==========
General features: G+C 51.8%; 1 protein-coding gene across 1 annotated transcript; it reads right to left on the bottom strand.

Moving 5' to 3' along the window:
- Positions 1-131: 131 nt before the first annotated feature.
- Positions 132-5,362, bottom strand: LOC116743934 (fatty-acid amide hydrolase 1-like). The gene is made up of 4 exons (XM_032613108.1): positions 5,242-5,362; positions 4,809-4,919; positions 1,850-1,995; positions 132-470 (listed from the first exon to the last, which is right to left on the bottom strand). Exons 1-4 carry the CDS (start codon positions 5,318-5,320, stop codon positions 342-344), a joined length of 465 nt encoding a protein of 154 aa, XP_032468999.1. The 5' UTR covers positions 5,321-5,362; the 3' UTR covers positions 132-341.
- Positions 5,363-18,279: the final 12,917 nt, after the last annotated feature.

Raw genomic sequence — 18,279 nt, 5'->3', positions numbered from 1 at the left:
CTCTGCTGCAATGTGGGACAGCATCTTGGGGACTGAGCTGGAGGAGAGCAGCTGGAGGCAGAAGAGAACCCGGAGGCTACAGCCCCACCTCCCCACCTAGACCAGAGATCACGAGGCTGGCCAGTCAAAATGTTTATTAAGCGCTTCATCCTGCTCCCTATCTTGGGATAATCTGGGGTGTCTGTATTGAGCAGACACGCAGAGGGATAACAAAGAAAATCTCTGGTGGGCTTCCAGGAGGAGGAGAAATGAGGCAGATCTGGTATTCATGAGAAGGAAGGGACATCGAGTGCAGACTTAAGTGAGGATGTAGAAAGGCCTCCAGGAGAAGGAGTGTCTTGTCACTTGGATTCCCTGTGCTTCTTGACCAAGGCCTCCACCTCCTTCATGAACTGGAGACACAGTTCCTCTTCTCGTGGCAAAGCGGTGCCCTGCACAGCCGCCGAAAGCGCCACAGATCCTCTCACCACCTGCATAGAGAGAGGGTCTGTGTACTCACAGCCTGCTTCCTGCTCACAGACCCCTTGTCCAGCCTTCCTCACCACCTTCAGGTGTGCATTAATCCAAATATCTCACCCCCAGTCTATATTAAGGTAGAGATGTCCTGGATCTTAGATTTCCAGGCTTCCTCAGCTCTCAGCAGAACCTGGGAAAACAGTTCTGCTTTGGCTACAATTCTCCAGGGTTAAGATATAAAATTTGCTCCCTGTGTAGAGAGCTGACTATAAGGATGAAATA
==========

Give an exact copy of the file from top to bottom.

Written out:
General features: G+C 51.8%; 1 protein-coding gene across 1 annotated transcript; it reads right to left on the bottom strand.

Moving 5' to 3' along the window:
- Positions 1-131: 131 nt before the first annotated feature.
- Positions 132-5,362, bottom strand: LOC116743934 (fatty-acid amide hydrolase 1-like). The gene is made up of 4 exons (XM_032613108.1): positions 5,242-5,362; positions 4,809-4,919; positions 1,850-1,995; positions 132-470 (listed from the first exon to the last, which is right to left on the bottom strand). Exons 1-4 carry the CDS (start codon positions 5,318-5,320, stop codon positions 342-344), a joined length of 465 nt encoding a protein of 154 aa, XP_032468999.1. The 5' UTR covers positions 5,321-5,362; the 3' UTR covers positions 132-341.
- Positions 5,363-18,279: the final 12,917 nt, after the last annotated feature.

Raw genomic sequence — 18,279 nt, 5'->3', positions numbered from 1 at the left:
CTCTGCTGCAATGTGGGACAGCATCTTGGGGACTGAGCTGGAGGAGAGCAGCTGGAGGCAGAAGAGAACCCGGAGGCTACAGCCCCACCTCCCCACCTAGACCAGAGATCACGAGGCTGGCCAGTCAAAATGTTTATTAAGCGCTTCATCCTGCTCCCTATCTTGGGATAATCTGGGGTGTCTGTATTGAGCAGACACGCAGAGGGATAACAAAGAAAATCTCTGGTGGGCTTCCAGGAGGAGGAGAAATGAGGCAGATCTGGTATTCATGAGAAGGAAGGGACATCGAGTGCAGACTTAAGTGAGGATGTAGAAAGGCCTCCAGGAGAAGGAGTGTCTTGTCACTTGGATTCCCTGTGCTTCTTGACCAAGGCCTCCACCTCCTTCATGAACTGGAGACACAGTTCCTCTTCTCGTGGCAAAGCGGTGCCCTGCACAGCCGCCGAAAGCGCCACAGATCCTCTCACCACCTGCATAGAGAGAGGGTCTGTGTACTCACAGCCTGCTTCCTGCTCACAGACCCCTTGTCCAGCCTTCCTCACCACCTTCAGGTGTGCATTAATCCAAATATCTCACCCCCAGTCTATATTAAGGTAGAGATGTCCTGGATCTTAGATTTCCAGGCTTCCTCAGCTCTCAGCAGAACCTGGGAAAACAGTTCTGCTTTGGCTACAATTCTCCAGGGTTAAGATATAAAATTTGCTCCCTGTGTAGAGAGCTGACTATAAGGATGAAATA